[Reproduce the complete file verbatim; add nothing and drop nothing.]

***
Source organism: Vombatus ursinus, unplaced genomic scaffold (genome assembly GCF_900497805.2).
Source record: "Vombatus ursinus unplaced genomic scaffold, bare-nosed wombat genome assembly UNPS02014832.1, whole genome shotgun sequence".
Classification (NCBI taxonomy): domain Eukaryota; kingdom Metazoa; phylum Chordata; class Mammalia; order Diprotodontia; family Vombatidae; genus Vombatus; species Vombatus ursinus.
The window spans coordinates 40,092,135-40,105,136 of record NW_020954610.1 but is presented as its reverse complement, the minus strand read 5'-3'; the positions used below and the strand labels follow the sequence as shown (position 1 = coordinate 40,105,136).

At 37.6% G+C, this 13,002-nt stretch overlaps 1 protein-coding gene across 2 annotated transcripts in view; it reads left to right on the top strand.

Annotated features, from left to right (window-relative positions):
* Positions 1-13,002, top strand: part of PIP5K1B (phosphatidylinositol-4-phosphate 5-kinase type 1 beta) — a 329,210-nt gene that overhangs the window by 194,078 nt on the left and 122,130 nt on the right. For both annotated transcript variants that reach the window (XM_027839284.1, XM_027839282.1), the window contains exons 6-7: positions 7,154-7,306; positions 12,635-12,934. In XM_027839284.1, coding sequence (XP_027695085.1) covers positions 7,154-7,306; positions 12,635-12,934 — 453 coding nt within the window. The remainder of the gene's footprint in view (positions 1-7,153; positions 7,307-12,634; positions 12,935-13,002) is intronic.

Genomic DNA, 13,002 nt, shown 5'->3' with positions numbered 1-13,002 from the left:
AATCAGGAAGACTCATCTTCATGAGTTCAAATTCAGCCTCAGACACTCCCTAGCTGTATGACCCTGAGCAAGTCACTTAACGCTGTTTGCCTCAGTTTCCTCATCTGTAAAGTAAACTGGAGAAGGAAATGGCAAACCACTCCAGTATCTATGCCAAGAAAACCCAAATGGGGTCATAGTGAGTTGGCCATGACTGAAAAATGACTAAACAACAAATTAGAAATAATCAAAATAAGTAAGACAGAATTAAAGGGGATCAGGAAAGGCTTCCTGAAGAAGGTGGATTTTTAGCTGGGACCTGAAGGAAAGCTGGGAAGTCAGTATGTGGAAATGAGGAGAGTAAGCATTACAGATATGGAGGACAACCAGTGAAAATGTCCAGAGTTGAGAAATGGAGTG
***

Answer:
Source organism: Vombatus ursinus, unplaced genomic scaffold (genome assembly GCF_900497805.2).
Source record: "Vombatus ursinus unplaced genomic scaffold, bare-nosed wombat genome assembly UNPS02014832.1, whole genome shotgun sequence".
Classification (NCBI taxonomy): domain Eukaryota; kingdom Metazoa; phylum Chordata; class Mammalia; order Diprotodontia; family Vombatidae; genus Vombatus; species Vombatus ursinus.
The window spans coordinates 40,092,135-40,105,136 of record NW_020954610.1 but is presented as its reverse complement, the minus strand read 5'-3'; the positions used below and the strand labels follow the sequence as shown (position 1 = coordinate 40,105,136).

At 37.6% G+C, this 13,002-nt stretch overlaps 1 protein-coding gene across 2 annotated transcripts in view; it reads left to right on the top strand.

Annotated features, from left to right (window-relative positions):
* Positions 1-13,002, top strand: part of PIP5K1B (phosphatidylinositol-4-phosphate 5-kinase type 1 beta) — a 329,210-nt gene that overhangs the window by 194,078 nt on the left and 122,130 nt on the right. For both annotated transcript variants that reach the window (XM_027839284.1, XM_027839282.1), the window contains exons 6-7: positions 7,154-7,306; positions 12,635-12,934. In XM_027839284.1, coding sequence (XP_027695085.1) covers positions 7,154-7,306; positions 12,635-12,934 — 453 coding nt within the window. The remainder of the gene's footprint in view (positions 1-7,153; positions 7,307-12,634; positions 12,935-13,002) is intronic.

Genomic DNA, 13,002 nt, shown 5'->3' with positions numbered 1-13,002 from the left:
AATCAGGAAGACTCATCTTCATGAGTTCAAATTCAGCCTCAGACACTCCCTAGCTGTATGACCCTGAGCAAGTCACTTAACGCTGTTTGCCTCAGTTTCCTCATCTGTAAAGTAAACTGGAGAAGGAAATGGCAAACCACTCCAGTATCTATGCCAAGAAAACCCAAATGGGGTCATAGTGAGTTGGCCATGACTGAAAAATGACTAAACAACAAATTAGAAATAATCAAAATAAGTAAGACAGAATTAAAGGGGATCAGGAAAGGCTTCCTGAAGAAGGTGGATTTTTAGCTGGGACCTGAAGGAAAGCTGGGAAGTCAGTATGTGGAAATGAGGAGAGTAAGCATTACAGATATGGAGGACAACCAGTGAAAATGTCCAGAGTTGAGAAATGGAGTG